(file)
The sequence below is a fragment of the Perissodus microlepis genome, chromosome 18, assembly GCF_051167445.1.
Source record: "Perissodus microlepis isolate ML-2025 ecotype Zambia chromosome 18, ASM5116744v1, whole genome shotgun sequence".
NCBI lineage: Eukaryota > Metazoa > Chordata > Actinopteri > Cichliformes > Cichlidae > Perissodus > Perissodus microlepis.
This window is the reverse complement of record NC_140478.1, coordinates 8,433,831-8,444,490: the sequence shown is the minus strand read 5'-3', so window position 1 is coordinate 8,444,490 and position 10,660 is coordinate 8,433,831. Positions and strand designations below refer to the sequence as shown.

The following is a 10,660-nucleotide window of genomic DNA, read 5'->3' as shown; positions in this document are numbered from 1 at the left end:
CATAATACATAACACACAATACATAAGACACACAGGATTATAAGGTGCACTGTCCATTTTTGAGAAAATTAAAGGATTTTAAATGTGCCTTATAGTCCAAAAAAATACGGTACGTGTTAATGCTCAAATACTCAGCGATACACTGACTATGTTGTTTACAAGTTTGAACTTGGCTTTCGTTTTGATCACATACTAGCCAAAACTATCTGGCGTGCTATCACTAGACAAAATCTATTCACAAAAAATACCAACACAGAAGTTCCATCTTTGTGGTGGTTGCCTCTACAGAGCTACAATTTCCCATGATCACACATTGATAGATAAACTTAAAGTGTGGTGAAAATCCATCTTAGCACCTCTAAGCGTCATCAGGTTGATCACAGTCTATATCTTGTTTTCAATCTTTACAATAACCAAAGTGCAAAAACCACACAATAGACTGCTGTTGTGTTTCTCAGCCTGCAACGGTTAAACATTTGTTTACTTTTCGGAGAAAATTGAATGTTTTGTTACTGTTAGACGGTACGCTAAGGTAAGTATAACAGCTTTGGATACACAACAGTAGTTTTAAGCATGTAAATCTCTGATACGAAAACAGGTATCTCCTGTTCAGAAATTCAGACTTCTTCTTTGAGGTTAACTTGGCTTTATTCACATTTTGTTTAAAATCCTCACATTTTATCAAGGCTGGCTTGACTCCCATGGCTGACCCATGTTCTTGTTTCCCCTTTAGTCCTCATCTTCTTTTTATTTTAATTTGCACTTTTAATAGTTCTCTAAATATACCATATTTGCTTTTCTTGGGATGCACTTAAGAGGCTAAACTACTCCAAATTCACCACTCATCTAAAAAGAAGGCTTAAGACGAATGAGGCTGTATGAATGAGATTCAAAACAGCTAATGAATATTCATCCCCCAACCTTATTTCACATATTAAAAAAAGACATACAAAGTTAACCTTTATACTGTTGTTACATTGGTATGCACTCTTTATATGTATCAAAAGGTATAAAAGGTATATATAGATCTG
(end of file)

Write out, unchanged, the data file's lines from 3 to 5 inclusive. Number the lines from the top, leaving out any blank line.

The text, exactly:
NCBI lineage: Eukaryota > Metazoa > Chordata > Actinopteri > Cichliformes > Cichlidae > Perissodus > Perissodus microlepis.
This window is the reverse complement of record NC_140478.1, coordinates 8,433,831-8,444,490: the sequence shown is the minus strand read 5'-3', so window position 1 is coordinate 8,444,490 and position 10,660 is coordinate 8,433,831. Positions and strand designations below refer to the sequence as shown.

The following is a 10,660-nucleotide window of genomic DNA, read 5'->3' as shown; positions in this document are numbered from 1 at the left end: